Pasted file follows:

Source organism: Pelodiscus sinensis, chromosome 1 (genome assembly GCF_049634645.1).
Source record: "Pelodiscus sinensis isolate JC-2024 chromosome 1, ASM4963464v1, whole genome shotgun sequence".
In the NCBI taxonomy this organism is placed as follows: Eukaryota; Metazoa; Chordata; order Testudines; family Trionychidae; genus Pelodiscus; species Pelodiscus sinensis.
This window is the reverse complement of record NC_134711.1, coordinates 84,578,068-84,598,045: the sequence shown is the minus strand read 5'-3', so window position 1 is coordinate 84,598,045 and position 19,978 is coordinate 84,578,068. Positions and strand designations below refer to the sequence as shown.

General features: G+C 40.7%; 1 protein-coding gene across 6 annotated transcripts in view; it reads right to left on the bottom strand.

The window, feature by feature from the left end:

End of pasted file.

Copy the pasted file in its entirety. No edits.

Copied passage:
Source organism: Pelodiscus sinensis, chromosome 1 (genome assembly GCF_049634645.1).
Source record: "Pelodiscus sinensis isolate JC-2024 chromosome 1, ASM4963464v1, whole genome shotgun sequence".
In the NCBI taxonomy this organism is placed as follows: Eukaryota; Metazoa; Chordata; order Testudines; family Trionychidae; genus Pelodiscus; species Pelodiscus sinensis.
This window is the reverse complement of record NC_134711.1, coordinates 84,578,068-84,598,045: the sequence shown is the minus strand read 5'-3', so window position 1 is coordinate 84,598,045 and position 19,978 is coordinate 84,578,068. Positions and strand designations below refer to the sequence as shown.

General features: G+C 40.7%; 1 protein-coding gene across 6 annotated transcripts in view; it reads right to left on the bottom strand.

The window, feature by feature from the left end: